Scientists around the globe are concerned about the increasing number of poly- and perfluoroalkyl substances (PFASs) being produced and released into the environment. These substances are used as surfactants and water and oil repellents in various consumer products including clothing, furnishings, cosmetics and food packaging.
In a statement published in the U.S. Environmental Health Perspectives Journal, a group of scientists warned governments, manufacturers, purchasing organizations, retailers and consumers about the dangers of PFASs and encouraged them to take action to reduce their use.
PFASs can be found in indoor and outdoor environments, wildlife, human tissue and bodily fluids. The chemicals are emitted via industrial processes, military and firefighting operations, and migrate out of consumer products into air, household dust, food, soil and ground, surface water—even drinking water.
According to Canada’s National Collaborating Center for Environmental Health, types of perfluorinated chemicals (PFCs) have been linked to lower birth weight, higher odds of attention deficit hyperactivity disorder (ADHD), reduced fertility, increased cholesterol and increased rates of bladder and prostate cancer in perfluorooctane sulfonate (PFOS) manufacturing facility workers.
Although, PFASs have been phased out in the U.S. and are regulated in countries around the world, the most common replacements are short-chain PFASs with similar structures. While these substitutes seem to be less likely to accumulate in various tissues, scientists argue they are still as environmentally persistent as long-chain PFASs.
So, a switch to short-chain or other fluorinated alternatives may not reduce the amount of PFASs in the environment. Because some of the shorter-chain substances are less effective, larger quantities may be needed to provide the same performance.
Many fluorinated alternatives are being marketed, but little information is publicly available on their chemical structures, properties, uses and toxicological profiles.
The report notes that increasing the use of fluorinated alternatives will lead to increasing levels of stable perfluorinated degradation products in the environment, increasing the risks of adverse effects on human health and the environment.
Initial efforts to estimate overall emissions of PFASs into the environment have been limited due to uncertainties related to product formulations, quantities of production, production locations, efficiency of emission controls and long-term trends in production history. In many parts of the world, the technical capacity to destroy these chemicals is currently insufficient.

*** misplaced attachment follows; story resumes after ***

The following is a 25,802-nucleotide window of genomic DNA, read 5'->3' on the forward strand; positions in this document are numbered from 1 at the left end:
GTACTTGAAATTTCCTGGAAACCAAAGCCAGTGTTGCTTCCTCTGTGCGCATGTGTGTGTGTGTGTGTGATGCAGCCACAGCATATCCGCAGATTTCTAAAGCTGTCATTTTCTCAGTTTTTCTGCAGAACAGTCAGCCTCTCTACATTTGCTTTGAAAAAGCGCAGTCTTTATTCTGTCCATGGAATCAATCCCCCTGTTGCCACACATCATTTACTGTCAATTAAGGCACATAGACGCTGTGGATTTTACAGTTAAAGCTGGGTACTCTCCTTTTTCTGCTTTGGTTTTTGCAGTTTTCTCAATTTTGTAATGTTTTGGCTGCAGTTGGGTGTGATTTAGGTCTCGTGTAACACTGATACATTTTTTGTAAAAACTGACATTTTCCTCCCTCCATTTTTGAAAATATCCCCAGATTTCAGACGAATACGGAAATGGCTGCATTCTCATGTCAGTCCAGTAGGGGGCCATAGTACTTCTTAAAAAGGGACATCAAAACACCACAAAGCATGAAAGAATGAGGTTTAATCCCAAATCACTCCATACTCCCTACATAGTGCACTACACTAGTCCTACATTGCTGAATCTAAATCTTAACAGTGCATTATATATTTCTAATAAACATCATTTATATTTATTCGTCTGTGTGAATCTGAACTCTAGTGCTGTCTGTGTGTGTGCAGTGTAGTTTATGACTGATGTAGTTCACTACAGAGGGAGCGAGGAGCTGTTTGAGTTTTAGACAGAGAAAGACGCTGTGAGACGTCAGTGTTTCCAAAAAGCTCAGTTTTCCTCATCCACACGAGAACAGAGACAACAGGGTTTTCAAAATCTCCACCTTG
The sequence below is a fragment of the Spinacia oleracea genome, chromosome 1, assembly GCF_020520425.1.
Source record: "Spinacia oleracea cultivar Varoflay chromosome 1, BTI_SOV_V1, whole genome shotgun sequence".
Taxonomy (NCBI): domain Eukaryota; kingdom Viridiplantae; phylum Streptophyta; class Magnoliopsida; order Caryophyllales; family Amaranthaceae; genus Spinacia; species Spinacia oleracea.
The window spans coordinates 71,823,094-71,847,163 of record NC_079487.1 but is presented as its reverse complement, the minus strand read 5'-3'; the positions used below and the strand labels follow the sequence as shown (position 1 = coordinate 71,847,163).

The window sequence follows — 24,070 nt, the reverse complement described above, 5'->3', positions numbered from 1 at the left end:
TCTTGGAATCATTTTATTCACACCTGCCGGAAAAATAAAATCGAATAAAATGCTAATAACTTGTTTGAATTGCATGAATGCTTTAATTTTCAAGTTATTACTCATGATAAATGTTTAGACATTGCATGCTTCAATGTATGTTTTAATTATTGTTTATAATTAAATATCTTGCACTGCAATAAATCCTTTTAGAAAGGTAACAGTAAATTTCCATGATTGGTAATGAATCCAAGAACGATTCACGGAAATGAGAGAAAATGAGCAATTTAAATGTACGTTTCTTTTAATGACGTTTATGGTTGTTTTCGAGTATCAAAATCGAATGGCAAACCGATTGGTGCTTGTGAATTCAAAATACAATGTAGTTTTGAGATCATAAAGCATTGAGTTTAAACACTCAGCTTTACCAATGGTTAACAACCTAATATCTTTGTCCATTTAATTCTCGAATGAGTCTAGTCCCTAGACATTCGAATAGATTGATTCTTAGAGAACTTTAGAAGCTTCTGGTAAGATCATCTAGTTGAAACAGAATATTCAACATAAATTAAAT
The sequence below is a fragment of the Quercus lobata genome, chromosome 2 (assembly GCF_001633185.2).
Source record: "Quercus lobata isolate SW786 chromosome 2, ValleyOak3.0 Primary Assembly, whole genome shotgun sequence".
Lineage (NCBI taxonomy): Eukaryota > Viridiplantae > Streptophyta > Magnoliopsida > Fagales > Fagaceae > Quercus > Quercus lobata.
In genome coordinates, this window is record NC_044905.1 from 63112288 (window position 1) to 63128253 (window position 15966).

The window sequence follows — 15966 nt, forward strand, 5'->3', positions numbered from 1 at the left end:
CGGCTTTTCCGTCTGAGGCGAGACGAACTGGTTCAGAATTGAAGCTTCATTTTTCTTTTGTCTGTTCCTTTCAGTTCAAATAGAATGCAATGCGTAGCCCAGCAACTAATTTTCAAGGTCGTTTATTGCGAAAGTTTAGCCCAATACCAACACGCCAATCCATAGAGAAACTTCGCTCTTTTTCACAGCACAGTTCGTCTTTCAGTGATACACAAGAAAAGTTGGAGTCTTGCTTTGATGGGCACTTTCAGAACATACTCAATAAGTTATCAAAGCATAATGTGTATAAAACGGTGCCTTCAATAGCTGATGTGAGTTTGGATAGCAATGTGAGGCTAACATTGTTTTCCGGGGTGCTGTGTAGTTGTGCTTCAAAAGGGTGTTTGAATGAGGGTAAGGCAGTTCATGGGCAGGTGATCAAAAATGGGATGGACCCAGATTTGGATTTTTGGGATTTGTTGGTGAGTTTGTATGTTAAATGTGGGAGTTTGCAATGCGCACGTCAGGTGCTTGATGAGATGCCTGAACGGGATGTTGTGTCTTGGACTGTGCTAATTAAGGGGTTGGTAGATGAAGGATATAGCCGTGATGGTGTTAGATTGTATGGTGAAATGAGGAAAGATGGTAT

For these reasons, the group urges international scientists, governments, chemical and product manufacturers, purchasing organizations, retailers and consumers to follow their recommended actions:
- Chemical manufacturers to make data on PFASs publicly available, provide scientists with standard samples of the substances, work with scientists and governments to develop safe disposal methods for PFASs and develop nonfluorinated alternatives that are neither persistent nor toxic.
- Product manufacturers to stop using PFASs where they are not essential or when safer alternatives exist, develop inexpensive and sensitive PFAS quantification methods for compliance testing, label products containing these substances and invest in the development and use of nonfluorinated alternatives.
- Purchasing organizations, retailers and individual consumers to avoid products containing or manufactured using PFASs, including those that are stain-resistant, waterproof or nonstick. They also urge these groups to question the use of such fluorinated “performance” chemicals added to consumer products.
- For governments to enact legislation to require only essential uses of PFASs and enforce labeling to indicate uses, work with the industry to develop public registries of products containing these chemicals and make public annual statistical data on production, imports and exports of them.
- Regulators require manufacturers of PFASs to conduct more extensive toxicological testing, make chemical structures public, provide validated analytical methods for detection of PFASs and assume extended producer responsibility and implement safe disposal of products and stockpiles containing these chemicals.